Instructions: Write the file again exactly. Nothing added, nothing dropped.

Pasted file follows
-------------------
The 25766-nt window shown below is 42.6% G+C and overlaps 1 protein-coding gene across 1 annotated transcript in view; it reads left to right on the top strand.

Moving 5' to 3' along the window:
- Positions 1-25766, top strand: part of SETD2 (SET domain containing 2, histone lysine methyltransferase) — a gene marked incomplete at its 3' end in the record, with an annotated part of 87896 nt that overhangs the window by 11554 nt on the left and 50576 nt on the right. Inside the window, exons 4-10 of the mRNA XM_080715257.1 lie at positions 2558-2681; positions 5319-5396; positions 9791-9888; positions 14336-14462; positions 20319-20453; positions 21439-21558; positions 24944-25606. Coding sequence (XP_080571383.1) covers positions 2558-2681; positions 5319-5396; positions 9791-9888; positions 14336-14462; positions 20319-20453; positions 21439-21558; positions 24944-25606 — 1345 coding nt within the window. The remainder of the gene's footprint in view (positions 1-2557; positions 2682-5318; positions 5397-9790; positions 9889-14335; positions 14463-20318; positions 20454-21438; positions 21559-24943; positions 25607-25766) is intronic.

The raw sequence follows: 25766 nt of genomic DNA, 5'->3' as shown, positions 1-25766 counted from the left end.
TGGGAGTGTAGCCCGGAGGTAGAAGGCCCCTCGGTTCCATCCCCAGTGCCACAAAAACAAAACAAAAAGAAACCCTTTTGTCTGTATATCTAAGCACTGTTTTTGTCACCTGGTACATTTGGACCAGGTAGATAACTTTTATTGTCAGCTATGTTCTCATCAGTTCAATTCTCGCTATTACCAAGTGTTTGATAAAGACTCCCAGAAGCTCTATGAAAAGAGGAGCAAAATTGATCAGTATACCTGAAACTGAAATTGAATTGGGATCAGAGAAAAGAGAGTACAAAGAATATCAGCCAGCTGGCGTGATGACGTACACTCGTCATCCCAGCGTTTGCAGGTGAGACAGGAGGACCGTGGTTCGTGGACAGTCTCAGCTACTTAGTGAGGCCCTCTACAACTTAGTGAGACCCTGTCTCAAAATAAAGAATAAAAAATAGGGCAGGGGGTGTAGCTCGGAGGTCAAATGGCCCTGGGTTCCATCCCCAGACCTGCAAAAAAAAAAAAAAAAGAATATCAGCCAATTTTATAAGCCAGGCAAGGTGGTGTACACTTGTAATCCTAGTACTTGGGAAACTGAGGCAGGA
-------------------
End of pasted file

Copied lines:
The 25766-nt window shown below is 42.6% G+C and overlaps 1 protein-coding gene across 1 annotated transcript in view; it reads left to right on the top strand.

Moving 5' to 3' along the window:
- Positions 1-25766, top strand: part of SETD2 (SET domain containing 2, histone lysine methyltransferase) — a gene marked incomplete at its 3' end in the record, with an annotated part of 87896 nt that overhangs the window by 11554 nt on the left and 50576 nt on the right. Inside the window, exons 4-10 of the mRNA XM_080715257.1 lie at positions 2558-2681; positions 5319-5396; positions 9791-9888; positions 14336-14462; positions 20319-20453; positions 21439-21558; positions 24944-25606. Coding sequence (XP_080571383.1) covers positions 2558-2681; positions 5319-5396; positions 9791-9888; positions 14336-14462; positions 20319-20453; positions 21439-21558; positions 24944-25606 — 1345 coding nt within the window. The remainder of the gene's footprint in view (positions 1-2557; positions 2682-5318; positions 5397-9790; positions 9889-14335; positions 14463-20318; positions 20454-21438; positions 21559-24943; positions 25607-25766) is intronic.

The raw sequence follows: 25766 nt of genomic DNA, 5'->3' as shown, positions 1-25766 counted from the left end.
TGGGAGTGTAGCCCGGAGGTAGAAGGCCCCTCGGTTCCATCCCCAGTGCCACAAAAACAAAACAAAAAGAAACCCTTTTGTCTGTATATCTAAGCACTGTTTTTGTCACCTGGTACATTTGGACCAGGTAGATAACTTTTATTGTCAGCTATGTTCTCATCAGTTCAATTCTCGCTATTACCAAGTGTTTGATAAAGACTCCCAGAAGCTCTATGAAAAGAGGAGCAAAATTGATCAGTATACCTGAAACTGAAATTGAATTGGGATCAGAGAAAAGAGAGTACAAAGAATATCAGCCAGCTGGCGTGATGACGTACACTCGTCATCCCAGCGTTTGCAGGTGAGACAGGAGGACCGTGGTTCGTGGACAGTCTCAGCTACTTAGTGAGGCCCTCTACAACTTAGTGAGACCCTGTCTCAAAATAAAGAATAAAAAATAGGGCAGGGGGTGTAGCTCGGAGGTCAAATGGCCCTGGGTTCCATCCCCAGACCTGCAAAAAAAAAAAAAAAAGAATATCAGCCAATTTTATAAGCCAGGCAAGGTGGTGTACACTTGTAATCCTAGTACTTGGGAAACTGAGGCAGGA